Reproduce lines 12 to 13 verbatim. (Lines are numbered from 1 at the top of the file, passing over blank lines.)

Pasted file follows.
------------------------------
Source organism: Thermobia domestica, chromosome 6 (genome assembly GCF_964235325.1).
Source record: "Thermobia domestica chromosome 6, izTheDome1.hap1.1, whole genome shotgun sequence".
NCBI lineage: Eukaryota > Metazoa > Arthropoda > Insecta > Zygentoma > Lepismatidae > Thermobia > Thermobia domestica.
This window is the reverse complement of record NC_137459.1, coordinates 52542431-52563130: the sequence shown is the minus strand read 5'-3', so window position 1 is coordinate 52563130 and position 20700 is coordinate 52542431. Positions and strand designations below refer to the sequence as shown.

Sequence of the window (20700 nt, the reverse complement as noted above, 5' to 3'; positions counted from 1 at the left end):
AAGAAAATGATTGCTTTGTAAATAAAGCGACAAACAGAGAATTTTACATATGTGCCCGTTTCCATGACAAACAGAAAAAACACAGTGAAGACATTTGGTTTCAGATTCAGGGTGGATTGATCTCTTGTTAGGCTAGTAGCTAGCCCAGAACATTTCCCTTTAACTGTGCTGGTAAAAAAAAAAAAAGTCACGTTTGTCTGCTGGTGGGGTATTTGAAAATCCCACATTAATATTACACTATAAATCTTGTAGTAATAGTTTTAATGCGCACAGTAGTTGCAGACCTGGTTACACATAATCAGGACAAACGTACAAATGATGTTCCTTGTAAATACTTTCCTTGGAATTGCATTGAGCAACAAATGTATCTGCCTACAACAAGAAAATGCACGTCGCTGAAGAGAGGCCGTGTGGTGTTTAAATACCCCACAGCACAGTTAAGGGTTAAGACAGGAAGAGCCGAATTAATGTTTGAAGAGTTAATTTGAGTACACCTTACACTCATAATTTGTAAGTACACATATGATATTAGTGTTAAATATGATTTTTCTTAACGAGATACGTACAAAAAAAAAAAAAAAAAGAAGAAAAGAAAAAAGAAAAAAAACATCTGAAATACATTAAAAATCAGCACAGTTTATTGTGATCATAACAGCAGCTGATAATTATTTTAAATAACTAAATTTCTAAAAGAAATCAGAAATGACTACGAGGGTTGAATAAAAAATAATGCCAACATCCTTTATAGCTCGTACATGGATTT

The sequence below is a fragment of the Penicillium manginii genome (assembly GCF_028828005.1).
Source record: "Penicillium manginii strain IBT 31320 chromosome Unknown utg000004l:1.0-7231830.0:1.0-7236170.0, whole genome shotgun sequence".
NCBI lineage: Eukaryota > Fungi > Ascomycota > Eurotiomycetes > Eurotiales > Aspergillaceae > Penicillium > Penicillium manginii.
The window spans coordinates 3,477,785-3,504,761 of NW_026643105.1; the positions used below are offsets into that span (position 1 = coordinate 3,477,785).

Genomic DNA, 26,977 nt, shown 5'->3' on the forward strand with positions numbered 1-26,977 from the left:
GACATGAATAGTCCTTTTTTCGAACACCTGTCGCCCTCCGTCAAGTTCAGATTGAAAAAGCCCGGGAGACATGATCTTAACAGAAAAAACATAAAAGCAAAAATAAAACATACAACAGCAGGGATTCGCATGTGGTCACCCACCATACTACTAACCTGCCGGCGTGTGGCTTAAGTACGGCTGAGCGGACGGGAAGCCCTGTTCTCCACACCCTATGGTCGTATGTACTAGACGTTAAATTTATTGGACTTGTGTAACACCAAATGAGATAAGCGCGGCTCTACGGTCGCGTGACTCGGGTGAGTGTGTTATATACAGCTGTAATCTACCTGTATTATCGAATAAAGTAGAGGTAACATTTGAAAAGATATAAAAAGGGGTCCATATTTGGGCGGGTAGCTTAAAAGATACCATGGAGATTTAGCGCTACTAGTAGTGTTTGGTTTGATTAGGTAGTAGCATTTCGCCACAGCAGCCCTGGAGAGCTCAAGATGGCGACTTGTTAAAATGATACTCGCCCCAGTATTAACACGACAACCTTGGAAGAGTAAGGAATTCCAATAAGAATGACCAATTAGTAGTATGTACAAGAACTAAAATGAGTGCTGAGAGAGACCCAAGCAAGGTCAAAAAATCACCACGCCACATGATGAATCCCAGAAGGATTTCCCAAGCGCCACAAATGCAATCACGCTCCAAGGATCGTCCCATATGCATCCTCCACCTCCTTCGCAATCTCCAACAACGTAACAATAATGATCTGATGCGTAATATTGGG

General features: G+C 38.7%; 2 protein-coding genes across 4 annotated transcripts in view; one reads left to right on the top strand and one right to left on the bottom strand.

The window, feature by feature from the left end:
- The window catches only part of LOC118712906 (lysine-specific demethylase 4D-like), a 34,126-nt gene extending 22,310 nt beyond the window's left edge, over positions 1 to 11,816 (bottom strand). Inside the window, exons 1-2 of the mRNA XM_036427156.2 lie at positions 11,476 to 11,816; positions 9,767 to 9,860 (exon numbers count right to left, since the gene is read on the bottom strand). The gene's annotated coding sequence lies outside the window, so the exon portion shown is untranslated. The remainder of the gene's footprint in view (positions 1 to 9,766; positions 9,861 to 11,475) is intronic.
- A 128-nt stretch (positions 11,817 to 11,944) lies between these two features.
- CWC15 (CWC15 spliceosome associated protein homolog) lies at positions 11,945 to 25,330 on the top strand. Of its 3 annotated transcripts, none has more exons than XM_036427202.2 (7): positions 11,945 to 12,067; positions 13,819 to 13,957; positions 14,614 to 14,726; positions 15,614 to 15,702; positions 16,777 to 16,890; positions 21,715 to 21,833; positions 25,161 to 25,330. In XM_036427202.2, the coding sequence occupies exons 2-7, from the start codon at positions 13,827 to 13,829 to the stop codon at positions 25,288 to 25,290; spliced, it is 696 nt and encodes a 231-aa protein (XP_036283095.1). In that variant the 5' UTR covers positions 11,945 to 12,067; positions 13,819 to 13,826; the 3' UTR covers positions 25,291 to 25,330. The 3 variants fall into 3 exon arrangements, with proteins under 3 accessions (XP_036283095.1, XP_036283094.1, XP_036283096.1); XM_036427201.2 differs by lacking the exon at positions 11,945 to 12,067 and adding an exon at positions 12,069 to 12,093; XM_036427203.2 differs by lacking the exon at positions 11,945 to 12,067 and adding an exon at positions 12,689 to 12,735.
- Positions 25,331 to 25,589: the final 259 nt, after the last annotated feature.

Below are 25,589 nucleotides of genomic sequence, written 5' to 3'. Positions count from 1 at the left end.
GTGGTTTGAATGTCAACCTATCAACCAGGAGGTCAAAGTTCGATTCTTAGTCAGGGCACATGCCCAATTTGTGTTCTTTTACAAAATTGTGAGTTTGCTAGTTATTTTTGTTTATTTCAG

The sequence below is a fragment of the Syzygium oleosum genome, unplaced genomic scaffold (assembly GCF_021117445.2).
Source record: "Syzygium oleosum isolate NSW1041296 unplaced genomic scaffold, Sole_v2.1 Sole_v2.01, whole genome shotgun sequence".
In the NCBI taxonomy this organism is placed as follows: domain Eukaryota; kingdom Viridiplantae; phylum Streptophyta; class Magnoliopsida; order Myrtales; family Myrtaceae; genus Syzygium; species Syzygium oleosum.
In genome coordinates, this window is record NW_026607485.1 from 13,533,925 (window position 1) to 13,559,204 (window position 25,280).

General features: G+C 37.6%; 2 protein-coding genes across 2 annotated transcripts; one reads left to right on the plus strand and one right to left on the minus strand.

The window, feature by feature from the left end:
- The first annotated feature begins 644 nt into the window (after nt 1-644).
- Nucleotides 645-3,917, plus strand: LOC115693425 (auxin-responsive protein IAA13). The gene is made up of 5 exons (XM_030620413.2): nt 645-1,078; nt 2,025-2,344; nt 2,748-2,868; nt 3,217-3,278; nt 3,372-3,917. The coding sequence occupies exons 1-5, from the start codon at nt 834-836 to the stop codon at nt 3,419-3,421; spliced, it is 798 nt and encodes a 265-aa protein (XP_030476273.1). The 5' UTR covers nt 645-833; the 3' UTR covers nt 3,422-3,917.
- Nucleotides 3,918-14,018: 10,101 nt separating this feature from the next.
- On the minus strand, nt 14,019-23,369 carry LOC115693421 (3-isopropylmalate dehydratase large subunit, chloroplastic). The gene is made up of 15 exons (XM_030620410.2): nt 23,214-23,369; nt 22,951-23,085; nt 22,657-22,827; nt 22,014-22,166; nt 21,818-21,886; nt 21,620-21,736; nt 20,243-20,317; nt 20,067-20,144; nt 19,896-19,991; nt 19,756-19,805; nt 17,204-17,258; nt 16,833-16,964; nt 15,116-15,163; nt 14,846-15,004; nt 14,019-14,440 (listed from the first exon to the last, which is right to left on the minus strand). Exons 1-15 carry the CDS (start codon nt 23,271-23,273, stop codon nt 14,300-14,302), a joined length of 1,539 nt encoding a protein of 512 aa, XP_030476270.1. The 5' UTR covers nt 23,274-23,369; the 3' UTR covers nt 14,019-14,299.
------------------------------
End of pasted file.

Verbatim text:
GACATGAATAGTCCTTTTTTCGAACACCTGTCGCCCTCCGTCAAGTTCAGATTGAAAAAGCCCGGGAGACATGATCTTAACAGAAAAAACATAAAAGCAAAAATAAAACATACAACAGCAGGGATTCGCATGTGGTCACCCACCATACTACTAACCTGCCGGCGTGTGGCTTAAGTACGGCTGAGCGGACGGGAAGCCCTGTTCTCCACACCCTATGGTCGTATGTACTAGACGTTAAATTTATTGGACTTGTGTAACACCAAATGAGATAAGCGCGGCTCTACGGTCGCGTGACTCGGGTGAGTGTGTTATATACAGCTGTAATCTACCTGTATTATCGAATAAAGTAGAGGTAACATTTGAAAAGATATAAAAAGGGGTCCATATTTGGGCGGGTAGCTTAAAAGATACCATGGAGATTTAGCGCTACTAGTAGTGTTTGGTTTGATTAGGTAGTAGCATTTCGCCACAGCAGCCCTGGAGAGCTCAAGATGGCGACTTGTTAAAATGATACTCGCCCCAGTATTAACACGACAACCTTGGAAGAGTAAGGAATTCCAATAAGAATGACCAATTAGTAGTATGTACAAGAACTAAAATGAGTGCTGAGAGAGACCCAAGCAAGGTCAAAAAATCACCACGCCACATGATGAATCCCAGAAGGATTTCCCAAGCGCCACAAATGCAATCACGCTCCAAGGATCGTCCCATATGCATCCTCCACCTCCTTCGCAATCTCCAACAACGTAACAATAATGATCTGATGCGTAATATTGGG

General features: G+C 38.7%; 2 protein-coding genes across 4 annotated transcripts in view; one reads left to right on the top strand and one right to left on the bottom strand.